What is next for ‘Energy Capitol of the Nation’: ‘everybody gets worried about how long the coal industry is going to last’
GILLETTE, Wyo. (KOTA) - Gillette claimed the title of “Energy Capital of the Nation” thanks to coal. As restrictions tighten on mining and states strive to diversify their energy sources, coal mining has an uncertain future.
“In 2016 on March 31, I’ll never forget the day, 600 miners were laid off in one day,” remarked Rusty Bell, director of diversification for the Office of Economic Transformation.
At its peak production, more than 466 billion pounds of coal were shipped out, making coal the premier industry for Campbell County, in 2021 half that was produced.
“Everybody gets worried about how long the coal industry is going to last,” said Elvie Thomas, a coal mine worker. “Everybody has their own predictions.” Predictions that are overshadowed by a graveyard of unused train engines.
Bell says between 70 and 80 percent of the county’s tax revenue comes from mineral taxes. There is a cut in the budget when those trains sit. Bell doesn’t believe the mines will disappear overnight, but it takes planning to ensure jobs and people stay in Gillette. Before those coal miners pack up, the state’s leaders are at the drawing board trying to find ways to keep the rural state alive.
“Looking for other ways to use that coal, is important. Using that for added value products like activated carbon, carbon fiber, different things like that is important. It creates more jobs, using less coal,” said Bell, a former Campbell County Commissioner.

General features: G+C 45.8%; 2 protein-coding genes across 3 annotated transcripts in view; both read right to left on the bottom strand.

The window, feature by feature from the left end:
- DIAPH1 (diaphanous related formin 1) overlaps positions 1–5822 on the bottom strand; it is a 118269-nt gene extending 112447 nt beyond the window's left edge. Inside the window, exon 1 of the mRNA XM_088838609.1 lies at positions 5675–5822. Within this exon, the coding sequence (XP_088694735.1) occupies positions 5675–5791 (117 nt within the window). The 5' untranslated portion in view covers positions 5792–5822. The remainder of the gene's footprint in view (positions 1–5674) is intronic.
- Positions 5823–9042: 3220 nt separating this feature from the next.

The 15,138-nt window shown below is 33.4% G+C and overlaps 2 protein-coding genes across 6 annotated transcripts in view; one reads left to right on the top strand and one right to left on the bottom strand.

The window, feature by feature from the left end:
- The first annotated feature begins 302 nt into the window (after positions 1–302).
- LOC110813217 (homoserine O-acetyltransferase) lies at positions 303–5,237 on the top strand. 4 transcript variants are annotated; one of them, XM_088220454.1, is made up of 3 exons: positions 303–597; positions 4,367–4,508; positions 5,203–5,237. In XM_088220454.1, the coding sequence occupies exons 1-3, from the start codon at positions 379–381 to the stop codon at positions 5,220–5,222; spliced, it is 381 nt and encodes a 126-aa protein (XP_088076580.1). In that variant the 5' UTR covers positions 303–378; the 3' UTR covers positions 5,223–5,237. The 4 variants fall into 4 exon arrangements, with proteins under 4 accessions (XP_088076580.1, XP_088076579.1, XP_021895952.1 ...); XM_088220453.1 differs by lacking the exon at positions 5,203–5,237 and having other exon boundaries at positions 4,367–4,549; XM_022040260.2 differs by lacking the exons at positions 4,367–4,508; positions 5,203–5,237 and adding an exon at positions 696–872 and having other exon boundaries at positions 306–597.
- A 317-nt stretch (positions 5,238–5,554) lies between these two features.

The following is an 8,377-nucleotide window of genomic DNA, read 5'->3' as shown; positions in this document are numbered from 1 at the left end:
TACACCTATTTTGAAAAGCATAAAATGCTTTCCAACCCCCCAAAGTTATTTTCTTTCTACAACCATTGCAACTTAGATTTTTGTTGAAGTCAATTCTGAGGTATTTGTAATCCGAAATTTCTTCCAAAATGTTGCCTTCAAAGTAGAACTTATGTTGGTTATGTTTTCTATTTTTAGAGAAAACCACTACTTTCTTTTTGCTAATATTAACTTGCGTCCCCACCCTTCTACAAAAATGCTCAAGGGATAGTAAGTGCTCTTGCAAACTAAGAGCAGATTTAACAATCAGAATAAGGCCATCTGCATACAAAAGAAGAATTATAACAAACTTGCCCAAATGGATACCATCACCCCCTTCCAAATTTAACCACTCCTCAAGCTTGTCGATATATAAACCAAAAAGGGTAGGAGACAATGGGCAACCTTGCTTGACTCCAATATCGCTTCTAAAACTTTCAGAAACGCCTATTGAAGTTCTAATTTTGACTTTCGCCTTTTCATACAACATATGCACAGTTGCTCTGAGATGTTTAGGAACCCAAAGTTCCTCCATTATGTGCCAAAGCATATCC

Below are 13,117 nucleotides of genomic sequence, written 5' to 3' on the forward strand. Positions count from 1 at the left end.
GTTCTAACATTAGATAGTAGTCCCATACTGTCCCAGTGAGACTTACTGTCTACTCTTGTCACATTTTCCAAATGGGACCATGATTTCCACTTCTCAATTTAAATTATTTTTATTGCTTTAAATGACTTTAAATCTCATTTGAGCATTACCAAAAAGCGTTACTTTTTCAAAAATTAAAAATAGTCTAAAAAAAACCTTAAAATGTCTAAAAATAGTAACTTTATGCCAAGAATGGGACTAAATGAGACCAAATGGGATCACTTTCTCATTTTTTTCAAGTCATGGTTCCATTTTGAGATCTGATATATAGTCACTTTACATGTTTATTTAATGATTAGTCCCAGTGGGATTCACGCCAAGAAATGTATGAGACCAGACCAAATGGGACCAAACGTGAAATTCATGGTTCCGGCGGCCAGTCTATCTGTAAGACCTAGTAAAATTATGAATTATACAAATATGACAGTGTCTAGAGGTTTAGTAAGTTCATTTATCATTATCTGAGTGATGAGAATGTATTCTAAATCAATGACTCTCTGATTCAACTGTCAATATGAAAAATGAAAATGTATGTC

Mike Yin, a Wyoming Representative, doesn’t want to abandon mining he wants to change what the companies are digging for. “For long term, I think there are other mineral resources that we see will be used in the future. Whether it’s rare earth or lithium, Wyoming has quite an abundance,” said Mike Yin (D), a Wyoming state representative.
Shay Lundvall, Gillette’s newly-elected mayor, sits in the middle of a game of tug of war: keep reviving the coal industry or find new business. “The state legislature is very protective of the coal industry. That’s been the lifeblood of our state,” expressed Lundvall.
“We’re the lowest population state in the nation and our budget to be able to spend things on stuff like that is not super high without risking our budget to spend things that we need to provide for our citizens. Trying to balance the two for me is a more useful way spend funds on figuring out what new opportunities we can pursue,” said Yin.
Coal from Wyoming powers energy in 26 other states, but in 2011 California enacted low carbon fuel standards and other west coast states followed suit. However, Bell doesn’t think Wyoming should completely stop using a major resource in the state.
“We mine here, better than anyone else in the world,” Bell said strongly. “We’re more environmentally friendly to that mining, we reclaim better than anyone else and it continues to stay important as long as there is a coal market, much of that is out of our control.”
Bell suggests instead of completely closing the mines and tearing the infrastructure down, the state should become a hub for carbon use.
“So let’s say I’m Google and I want to be carbon negative, which that’s what they want to do. We can say hey we have lots of power, we have a place we’re sitting right on an interstate, we have good commercial air service, we’ll take your CO2 if you’re making CO2 from your plant, we’ll take it and we’ll use it, we’ll either use it in products or we’ll store it underground,” explained Bell.
Carbon use may be the future of the state but it’s the past that the people hold near and dear.
“You got guys that have been out there for 30-40 years, their whole life. Then you’ve got people my age that their dads did it, their moms did it, it’s like a big family. Everybody’s been doing it for years,” said Thomas.
As families battle to sustain a way of life, Gillette explores new business and the state of Wyoming grapples with a longtime industry turning to dust.
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